The indexing and tagging of documents makes document management far easier and this becomes especially relevant in cases approaching trial. Documents relevant to a particular topic in dispute can be called up onscreen, and analysed there and then. This is a far quicker and more responsive system than having to refer to the paper files and search through reams of paper for potentially relevant documents.
The ever growing numbers of electronic documents – and the desire of the judiciary to manage the disclosure procedure efficiently – make the increased use of e-disclosure inevitable: it will become the norm and quickly. Insurers should not seek to reject or avoid this but see it as an opportunity to assess their case at an early stage and reduce expenditure on legal fees.
Drawing up a plan of action
Although technology can give a great deal of help, the principles behind standard disclosure still remain. It is essential, therefore, that lawyers develop the necessary technical skills to deal with e-disclosure issues. Indeed, one of the recommendations in Lord Justice Jackson’s Review of Civil Litigation Costs (final report) is that e-disclosure should form part of training programmes for solicitors, barristers and the judiciary (see chapter 37, para 4.1(i)).
The early involvement of senior lawyers is necessary to construct a proportionate disclosure programme, liaise with the opposition (to decide on relevant keywords, sources and date ranges) and to develop an adequate plan of action. Once this is agreed – or at least discussed – the appropriate service provider and software package can then be selected, managed and continually reviewed.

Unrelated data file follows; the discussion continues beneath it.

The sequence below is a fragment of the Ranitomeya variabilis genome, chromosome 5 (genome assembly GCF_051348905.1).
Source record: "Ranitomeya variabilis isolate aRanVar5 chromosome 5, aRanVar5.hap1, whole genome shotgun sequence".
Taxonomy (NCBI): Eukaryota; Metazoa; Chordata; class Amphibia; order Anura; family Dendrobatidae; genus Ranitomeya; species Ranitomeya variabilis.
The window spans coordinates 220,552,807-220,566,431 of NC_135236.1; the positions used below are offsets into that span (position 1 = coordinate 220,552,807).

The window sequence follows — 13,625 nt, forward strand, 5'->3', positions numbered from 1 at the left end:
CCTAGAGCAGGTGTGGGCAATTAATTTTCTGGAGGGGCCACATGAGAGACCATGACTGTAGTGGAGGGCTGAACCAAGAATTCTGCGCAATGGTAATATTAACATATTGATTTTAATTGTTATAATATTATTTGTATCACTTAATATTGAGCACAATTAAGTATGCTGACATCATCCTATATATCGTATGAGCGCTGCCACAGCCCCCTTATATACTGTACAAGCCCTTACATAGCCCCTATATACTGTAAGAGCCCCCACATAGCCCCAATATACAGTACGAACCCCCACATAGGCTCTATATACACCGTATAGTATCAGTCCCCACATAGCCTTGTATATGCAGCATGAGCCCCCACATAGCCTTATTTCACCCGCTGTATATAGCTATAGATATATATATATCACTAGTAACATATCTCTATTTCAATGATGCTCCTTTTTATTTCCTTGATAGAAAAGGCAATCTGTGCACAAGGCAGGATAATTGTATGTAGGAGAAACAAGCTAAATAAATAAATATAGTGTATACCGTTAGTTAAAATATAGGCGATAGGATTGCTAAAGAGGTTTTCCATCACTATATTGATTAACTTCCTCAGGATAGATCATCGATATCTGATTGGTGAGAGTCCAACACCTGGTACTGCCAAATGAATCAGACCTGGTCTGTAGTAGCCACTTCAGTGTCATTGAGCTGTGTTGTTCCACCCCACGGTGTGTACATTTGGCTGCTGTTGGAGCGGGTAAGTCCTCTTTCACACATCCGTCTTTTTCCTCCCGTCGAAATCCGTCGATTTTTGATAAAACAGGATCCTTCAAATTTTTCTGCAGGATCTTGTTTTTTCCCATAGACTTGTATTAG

Failure to manage such issues adequately from an early stage can prove expensive. In Vector Investments v Williams  EWHC 3601 (TCC), the successful claimant was ordered to pay £20,000 towards the defendant’s costs after a large number of duplicate and irrelevant documents were disclosed. Similarly, in Digicel (St Lucia) Ltd v Cable & Wireless  EWHC 774 (Ch), there was a failure to discuss keywords at the start of the litigation and the defendant was ordered to repeat a disclosure process estimated to include 1.1 million documents and to cost approximately £2m.
An essential skill
Clearly insurers should evaluate each case on its merits but they should be wary of underestimating the usefulness of e-disclosure solutions, especially on the basis of upfront costs. The volume of reviewable documents in litigation can be overwhelming but this does not diminish the need to apply the disclosure provisions of the Civil Procedure Rules. E-disclosure should not be viewed as an optional luxury: it is now essential to carry out adequate electronic searches and to instruct lawyers and service providers with the technology and skills to do it – failure to do so may not only inhibit your own case but also incur serious cost consequences at court.